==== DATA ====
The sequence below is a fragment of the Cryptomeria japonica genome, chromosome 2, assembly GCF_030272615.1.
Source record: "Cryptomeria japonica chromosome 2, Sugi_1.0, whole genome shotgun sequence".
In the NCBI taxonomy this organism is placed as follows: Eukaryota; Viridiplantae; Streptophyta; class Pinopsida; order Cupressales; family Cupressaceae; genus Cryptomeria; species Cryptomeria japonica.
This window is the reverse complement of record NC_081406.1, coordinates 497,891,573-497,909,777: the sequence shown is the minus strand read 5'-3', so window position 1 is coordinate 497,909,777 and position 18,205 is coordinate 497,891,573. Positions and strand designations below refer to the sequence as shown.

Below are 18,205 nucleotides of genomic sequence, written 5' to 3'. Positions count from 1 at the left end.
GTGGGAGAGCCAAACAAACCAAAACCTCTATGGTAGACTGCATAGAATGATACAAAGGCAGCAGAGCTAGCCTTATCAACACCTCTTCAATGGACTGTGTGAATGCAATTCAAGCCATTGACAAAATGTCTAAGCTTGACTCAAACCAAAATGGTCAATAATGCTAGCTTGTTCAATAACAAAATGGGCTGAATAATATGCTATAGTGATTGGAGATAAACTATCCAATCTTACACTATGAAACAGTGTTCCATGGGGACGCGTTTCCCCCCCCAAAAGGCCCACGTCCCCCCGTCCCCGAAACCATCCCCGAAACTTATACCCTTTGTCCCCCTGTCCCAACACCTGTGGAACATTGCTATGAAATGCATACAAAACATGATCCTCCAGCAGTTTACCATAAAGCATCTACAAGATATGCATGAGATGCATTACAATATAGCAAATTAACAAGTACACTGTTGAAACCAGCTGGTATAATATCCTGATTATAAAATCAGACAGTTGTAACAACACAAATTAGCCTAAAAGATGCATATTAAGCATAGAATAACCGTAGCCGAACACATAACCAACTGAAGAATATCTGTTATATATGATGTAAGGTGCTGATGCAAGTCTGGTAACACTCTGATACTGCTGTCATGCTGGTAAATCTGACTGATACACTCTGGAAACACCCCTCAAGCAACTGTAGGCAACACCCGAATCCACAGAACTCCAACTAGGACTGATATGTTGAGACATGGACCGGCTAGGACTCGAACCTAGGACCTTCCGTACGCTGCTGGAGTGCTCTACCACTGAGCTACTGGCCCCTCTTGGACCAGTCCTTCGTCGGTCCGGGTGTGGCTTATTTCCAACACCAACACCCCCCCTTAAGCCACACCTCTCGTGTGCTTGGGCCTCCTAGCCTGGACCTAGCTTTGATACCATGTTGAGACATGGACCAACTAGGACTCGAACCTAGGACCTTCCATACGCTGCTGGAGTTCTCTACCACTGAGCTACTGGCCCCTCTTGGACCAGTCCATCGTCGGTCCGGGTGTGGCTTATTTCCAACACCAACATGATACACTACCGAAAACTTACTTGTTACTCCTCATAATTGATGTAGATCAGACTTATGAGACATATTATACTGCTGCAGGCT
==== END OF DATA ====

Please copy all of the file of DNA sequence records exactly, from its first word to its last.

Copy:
The sequence below is a fragment of the Cryptomeria japonica genome, chromosome 2, assembly GCF_030272615.1.
Source record: "Cryptomeria japonica chromosome 2, Sugi_1.0, whole genome shotgun sequence".
In the NCBI taxonomy this organism is placed as follows: Eukaryota; Viridiplantae; Streptophyta; class Pinopsida; order Cupressales; family Cupressaceae; genus Cryptomeria; species Cryptomeria japonica.
This window is the reverse complement of record NC_081406.1, coordinates 497,891,573-497,909,777: the sequence shown is the minus strand read 5'-3', so window position 1 is coordinate 497,909,777 and position 18,205 is coordinate 497,891,573. Positions and strand designations below refer to the sequence as shown.

Below are 18,205 nucleotides of genomic sequence, written 5' to 3'. Positions count from 1 at the left end.
GTGGGAGAGCCAAACAAACCAAAACCTCTATGGTAGACTGCATAGAATGATACAAAGGCAGCAGAGCTAGCCTTATCAACACCTCTTCAATGGACTGTGTGAATGCAATTCAAGCCATTGACAAAATGTCTAAGCTTGACTCAAACCAAAATGGTCAATAATGCTAGCTTGTTCAATAACAAAATGGGCTGAATAATATGCTATAGTGATTGGAGATAAACTATCCAATCTTACACTATGAAACAGTGTTCCATGGGGACGCGTTTCCCCCCCCAAAAGGCCCACGTCCCCCCGTCCCCGAAACCATCCCCGAAACTTATACCCTTTGTCCCCCTGTCCCAACACCTGTGGAACATTGCTATGAAATGCATACAAAACATGATCCTCCAGCAGTTTACCATAAAGCATCTACAAGATATGCATGAGATGCATTACAATATAGCAAATTAACAAGTACACTGTTGAAACCAGCTGGTATAATATCCTGATTATAAAATCAGACAGTTGTAACAACACAAATTAGCCTAAAAGATGCATATTAAGCATAGAATAACCGTAGCCGAACACATAACCAACTGAAGAATATCTGTTATATATGATGTAAGGTGCTGATGCAAGTCTGGTAACACTCTGATACTGCTGTCATGCTGGTAAATCTGACTGATACACTCTGGAAACACCCCTCAAGCAACTGTAGGCAACACCCGAATCCACAGAACTCCAACTAGGACTGATATGTTGAGACATGGACCGGCTAGGACTCGAACCTAGGACCTTCCGTACGCTGCTGGAGTGCTCTACCACTGAGCTACTGGCCCCTCTTGGACCAGTCCTTCGTCGGTCCGGGTGTGGCTTATTTCCAACACCAACACCCCCCCTTAAGCCACACCTCTCGTGTGCTTGGGCCTCCTAGCCTGGACCTAGCTTTGATACCATGTTGAGACATGGACCAACTAGGACTCGAACCTAGGACCTTCCATACGCTGCTGGAGTTCTCTACCACTGAGCTACTGGCCCCTCTTGGACCAGTCCATCGTCGGTCCGGGTGTGGCTTATTTCCAACACCAACATGATACACTACCGAAAACTTACTTGTTACTCCTCATAATTGATGTAGATCAGACTTATGAGACATATTATACTGCTGCAGGCT